What frame does "thug" activate? Unless you're new to America or you've lived under a rock, you know many (most?) whites think of blacks as violent and criminally inclined. Everyone understands "thug" to mean a violent person with criminal intent. By conflating "black" and "thug", conservatives activate that frame in the audience's mind. Arguing against a frame is really tough, and if it seems like stories on police violence toward unarmed black civilians don't sink in, and neither do statistics on blacks being arrested more often and getting stiffer sentences than whites, that's why. "Thug" fits the frame while blacks as victims doesn't. If you've wondered why it seems so natural to your conservative friends to send you links alleging criminal tendencies on the part of the victim, while it seems irrelevant to you when the victim wasn't engaging in criminal activity when they were attacked by police, that's why. Apparently your conservative friend thinks you'll agree the victim was to blame once you're reminded that blacks are criminals. Any conservatives reading this are probably feeling greatly offended now by the thought that they're being called racist, but they probably aren't even conscious of any of bias. It's the frame they start with. So every time we use their word, especially when a president uses it, but a little bit when any us do, we validate that frame.
If you want an alternative word, try "rioter". It's amazing to hear conservative pundits decry complaints "thug" is racist by proclaiming they have no other word to use for people who are rioting. Really, Dana Perino, when watching a riot, when talking about people who are rioting, you just can't come up with another noun for the participants?
If you're reaching for the dictionary definition of "thug" and you object to the word no longer being racially neutral, bad news: language evolves. Meaning and usage changes. Did you even notice I used "fail" as a noun in both the title and text? "Fail" isn't a noun. It's a verb; at least such was the case a few years ago. Now it's a noun with a subtly different usage than "failure". I admit being surprised the first time I found myself using it that way.
Some good news: I can offer a current example of a messaging success, in terms of obeying that rule to not use the other side's words. In his chapter "Framing 101", Lakoff used the example of the phrase "tax relief" to sell the Bush tax cuts, and Democrats at the time fell for it. Republicans in the Minnesota legislature are currently trying to use it to sell their proposal to cut taxes for rich people and I've seen some reporters covering the legislature repeat it, and of course getting the press to repeat your word choices like an objective phrase is part of successful messaging. However, the legislative DFLers haven't fallen for it. Kudos. I don't know if they fully grasp the framing, or just know not to use the Republicans' language, but I do know I haven't heard a DFL legislator say "tax relief". Lakoff explained that we need "relief" only if something is onerous, so putting "relief" after "tax" was a means of spreading the message that taxes are too high, and Democratic use made that seem like objective reality. Everybody dislikes paying taxes even when they recognize the necessity, and of course conservative propaganda has been anti-tax for decades, so the public was already carrying a frame that taxes are bad and we're taxed too much. The objective reality that Americans are more lightly taxed than they used to be or in comparison to other developed nations just bounced off because it didn't fit the frame.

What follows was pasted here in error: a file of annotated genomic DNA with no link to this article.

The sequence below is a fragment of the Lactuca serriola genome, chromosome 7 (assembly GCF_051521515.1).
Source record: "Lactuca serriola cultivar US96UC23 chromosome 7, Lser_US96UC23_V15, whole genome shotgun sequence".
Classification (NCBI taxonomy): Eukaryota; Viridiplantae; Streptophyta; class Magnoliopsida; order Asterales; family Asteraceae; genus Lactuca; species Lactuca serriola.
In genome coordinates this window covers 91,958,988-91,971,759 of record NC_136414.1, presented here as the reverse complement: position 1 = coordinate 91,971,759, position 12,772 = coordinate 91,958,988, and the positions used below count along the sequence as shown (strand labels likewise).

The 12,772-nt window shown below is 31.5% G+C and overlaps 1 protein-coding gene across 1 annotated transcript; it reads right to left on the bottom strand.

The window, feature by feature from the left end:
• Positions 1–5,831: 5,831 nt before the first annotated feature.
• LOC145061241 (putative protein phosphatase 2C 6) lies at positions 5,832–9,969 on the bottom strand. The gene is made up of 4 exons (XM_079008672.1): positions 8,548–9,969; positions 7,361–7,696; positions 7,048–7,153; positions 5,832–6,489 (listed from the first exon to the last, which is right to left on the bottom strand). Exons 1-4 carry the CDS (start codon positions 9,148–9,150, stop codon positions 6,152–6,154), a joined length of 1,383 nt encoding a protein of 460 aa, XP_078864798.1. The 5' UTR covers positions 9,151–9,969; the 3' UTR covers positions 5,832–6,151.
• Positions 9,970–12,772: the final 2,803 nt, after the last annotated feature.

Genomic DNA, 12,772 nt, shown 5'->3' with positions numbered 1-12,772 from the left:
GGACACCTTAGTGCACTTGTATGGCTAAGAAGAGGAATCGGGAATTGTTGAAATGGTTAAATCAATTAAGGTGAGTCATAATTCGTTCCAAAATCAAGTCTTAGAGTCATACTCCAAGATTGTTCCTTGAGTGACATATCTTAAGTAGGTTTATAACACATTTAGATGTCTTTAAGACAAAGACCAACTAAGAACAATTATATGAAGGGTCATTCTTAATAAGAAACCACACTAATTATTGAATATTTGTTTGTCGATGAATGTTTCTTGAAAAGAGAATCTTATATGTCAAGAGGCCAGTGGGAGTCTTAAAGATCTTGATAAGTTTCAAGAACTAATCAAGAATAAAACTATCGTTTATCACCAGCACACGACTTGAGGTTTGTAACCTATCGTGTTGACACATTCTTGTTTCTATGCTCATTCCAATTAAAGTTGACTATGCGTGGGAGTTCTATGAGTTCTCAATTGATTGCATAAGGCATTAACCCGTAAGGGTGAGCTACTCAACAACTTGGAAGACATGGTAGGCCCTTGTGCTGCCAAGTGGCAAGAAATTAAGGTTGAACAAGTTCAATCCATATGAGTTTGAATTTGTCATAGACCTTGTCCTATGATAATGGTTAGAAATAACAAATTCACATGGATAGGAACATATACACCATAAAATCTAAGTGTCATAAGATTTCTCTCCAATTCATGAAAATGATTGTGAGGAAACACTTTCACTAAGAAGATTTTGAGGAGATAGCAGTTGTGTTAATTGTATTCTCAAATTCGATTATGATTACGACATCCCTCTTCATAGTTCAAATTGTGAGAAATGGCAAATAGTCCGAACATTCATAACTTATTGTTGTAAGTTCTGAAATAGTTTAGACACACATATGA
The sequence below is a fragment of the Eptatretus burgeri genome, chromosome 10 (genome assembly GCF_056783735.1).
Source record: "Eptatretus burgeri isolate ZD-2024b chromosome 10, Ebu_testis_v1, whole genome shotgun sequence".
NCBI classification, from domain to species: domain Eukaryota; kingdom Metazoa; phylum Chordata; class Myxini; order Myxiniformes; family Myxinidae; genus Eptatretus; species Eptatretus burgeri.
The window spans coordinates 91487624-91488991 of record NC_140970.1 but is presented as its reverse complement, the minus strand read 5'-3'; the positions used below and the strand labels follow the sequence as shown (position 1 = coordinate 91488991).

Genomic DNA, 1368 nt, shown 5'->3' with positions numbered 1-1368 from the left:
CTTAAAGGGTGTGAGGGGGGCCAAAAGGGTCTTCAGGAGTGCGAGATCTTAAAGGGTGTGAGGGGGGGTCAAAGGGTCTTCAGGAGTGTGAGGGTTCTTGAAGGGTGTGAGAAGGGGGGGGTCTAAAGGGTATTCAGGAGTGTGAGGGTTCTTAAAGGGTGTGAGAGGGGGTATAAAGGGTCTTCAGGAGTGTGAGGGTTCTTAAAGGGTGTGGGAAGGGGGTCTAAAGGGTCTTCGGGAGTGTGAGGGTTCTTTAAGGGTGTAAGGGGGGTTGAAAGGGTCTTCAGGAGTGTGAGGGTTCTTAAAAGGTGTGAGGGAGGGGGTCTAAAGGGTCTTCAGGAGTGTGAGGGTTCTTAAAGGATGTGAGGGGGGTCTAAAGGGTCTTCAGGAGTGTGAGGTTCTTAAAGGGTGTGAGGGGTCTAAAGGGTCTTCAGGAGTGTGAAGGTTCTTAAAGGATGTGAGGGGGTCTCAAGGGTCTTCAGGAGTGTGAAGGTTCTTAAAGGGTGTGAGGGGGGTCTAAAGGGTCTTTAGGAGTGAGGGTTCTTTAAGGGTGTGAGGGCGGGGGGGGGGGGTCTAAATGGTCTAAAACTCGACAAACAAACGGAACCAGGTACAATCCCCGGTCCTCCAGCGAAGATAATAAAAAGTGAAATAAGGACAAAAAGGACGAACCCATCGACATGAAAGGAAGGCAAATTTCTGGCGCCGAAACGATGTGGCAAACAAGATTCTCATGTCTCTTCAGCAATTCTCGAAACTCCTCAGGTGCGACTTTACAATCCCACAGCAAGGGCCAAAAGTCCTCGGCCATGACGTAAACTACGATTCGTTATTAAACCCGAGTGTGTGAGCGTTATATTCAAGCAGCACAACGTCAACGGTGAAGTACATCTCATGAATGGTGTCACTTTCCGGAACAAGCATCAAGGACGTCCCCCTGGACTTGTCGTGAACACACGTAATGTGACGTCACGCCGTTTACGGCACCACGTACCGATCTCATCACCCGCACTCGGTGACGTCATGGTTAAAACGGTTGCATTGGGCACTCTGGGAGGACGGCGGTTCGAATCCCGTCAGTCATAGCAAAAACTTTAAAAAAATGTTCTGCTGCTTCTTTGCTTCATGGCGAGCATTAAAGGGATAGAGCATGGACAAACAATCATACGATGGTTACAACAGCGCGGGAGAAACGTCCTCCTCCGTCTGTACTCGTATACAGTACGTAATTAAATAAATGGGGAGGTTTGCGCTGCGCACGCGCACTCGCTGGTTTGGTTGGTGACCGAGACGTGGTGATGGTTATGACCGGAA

An example of deliberate conflation Lakoff used, unsurprisingly since he was writing in 2004, was the sales campaign for the invasion of Iraq. War supporters put "911" close to "Iraq" with great frequency to embed the association in the audience's minds. Even when supporters didn't say something like, "Iraq was behind 911", they didn't have to. The proximity of the two words was enough to make it the frame through which the war was understood. Thus why it took years to get the public to understand there was no association --- the lack of connection didn't fit the frame.